Having studied Intellectual Property Rights as a key module of my post-grad studies, it was refreshing to know that Rwanda’s Intellectual Property Law is one of the most advanced in the region.
Undoubtedly, we still have a long way to go if we are to maximise opportunities for international competition and economic growth, due to utilization of Intellectual Property Rights.
The Rwandan Intellectual Property (IP) law which was passed in 2009 by the Ministry of Trade and Industry saw the emergence of sensitization workshops from 2009 to date, aimed at informing the general public on the power of fully understanding and exploiting IP rights. I had the privilege of attending one of these workshops, which took place last week at Serena, organized by the RDB for Rwandan women entrepreneurs.
The World Intellectual Property Organisation (WIPO) defines IP as “creations of the mind: inventions, literary and artistic works, and symbols, names, images, and designs used in commerce.
IP is divided into two categories: Industrial property, which includes inventions (patents), trademarks, industrial designs, and geographic indications of source; and Copyright, which includes literary and artistic works such as novels, poems and plays, films, musical works, artistic works such as drawings, paintings, photographs and sculptures, and architectural designs.”
No more is this more valued and exploited than in the West, where any form or original creation, ranging from say, a novel to a technological invention, can be bought and sold for unimaginable amounts of money.
The Department for Business, Innovation and Skills (BIS) states that the UK exported £150.6 bn of services, with high IP content, in 2010.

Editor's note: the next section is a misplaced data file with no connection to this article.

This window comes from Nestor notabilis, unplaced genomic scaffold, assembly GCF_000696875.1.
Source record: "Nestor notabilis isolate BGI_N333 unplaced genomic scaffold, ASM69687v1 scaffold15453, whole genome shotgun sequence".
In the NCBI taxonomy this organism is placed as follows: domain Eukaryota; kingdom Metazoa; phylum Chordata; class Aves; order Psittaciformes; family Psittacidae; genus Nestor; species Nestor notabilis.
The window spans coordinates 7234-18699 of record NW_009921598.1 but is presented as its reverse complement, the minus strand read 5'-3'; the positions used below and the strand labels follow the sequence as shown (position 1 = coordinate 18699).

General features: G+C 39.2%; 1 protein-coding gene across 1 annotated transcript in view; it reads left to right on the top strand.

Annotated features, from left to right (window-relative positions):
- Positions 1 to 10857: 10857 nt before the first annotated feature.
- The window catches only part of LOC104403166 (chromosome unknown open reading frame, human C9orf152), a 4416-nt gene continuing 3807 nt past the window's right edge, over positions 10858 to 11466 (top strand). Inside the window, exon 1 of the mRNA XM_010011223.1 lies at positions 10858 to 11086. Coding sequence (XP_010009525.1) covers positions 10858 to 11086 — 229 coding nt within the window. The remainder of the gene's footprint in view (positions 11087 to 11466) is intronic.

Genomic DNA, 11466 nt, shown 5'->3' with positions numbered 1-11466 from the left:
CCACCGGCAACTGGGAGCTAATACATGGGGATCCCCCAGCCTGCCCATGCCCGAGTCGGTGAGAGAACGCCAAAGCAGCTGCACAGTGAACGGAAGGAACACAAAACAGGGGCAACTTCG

In this part of the world, it is implicit that ideas are money, and therefore, must be protected to the core by a series of intricate laws.
It is tragic to witness how this is not a concept fully embraced by most African countries, and as a result, various ideas, ranging from cultural designs to commercial innovations have been hijacked by those more experienced in the murky world of intellectual property.
Take for example the case of the Kenyan ‘Kiondo’; a sisal basket weaved in with various radiant colours which is claimed to have been patented by a Japanese company some three years ago. This was simply a result of Kenyans having failed to commercialise the Kiondo both as a product patent and even as a design.
Put this together with the Kenyan ‘Kikoy’ cloth, which was attempted to be registered a trademark by a UK company, meaning that the word Kikoy would be owned by the UK company, and commercialized as they so wished. This however was rejected, as the work Kikoy is used commonly across a broad spectrum and so cannot be owned per se.
Just recently, renowned designer Louis Vuitton used the Masaai ‘shuka,’ a type of colourful blanket indigenous to the Masaai people, in his 2012 Spring Collection. This designer has now put his stamp on a certain aspect of the Kenyan Masaai cultural heritage, simply as a result of using these designs in his fashion collection.
Compare this with the Scottish kilt tartan design, whereby Reproducing this material without a license is a breach of copyright law. At this moment, Louis Vuitton’s use of the Masaai shuka should be generating huge sums of money for the Kenyan people if they had owned the process of protecting their national treasures, but sadly, this isn’t the case.
I used the example of Kenya because, as a leading regional tourist destination, with a rich cultural heritage, it is sad to see the exploitation of its cultural facets. I hope Rwanda can learn from this, and be sure to create, innovate and protect its intellectual riches.
That said, is the ‘Agaseke’ design patented and/or trademarked exclusively to Rwanda?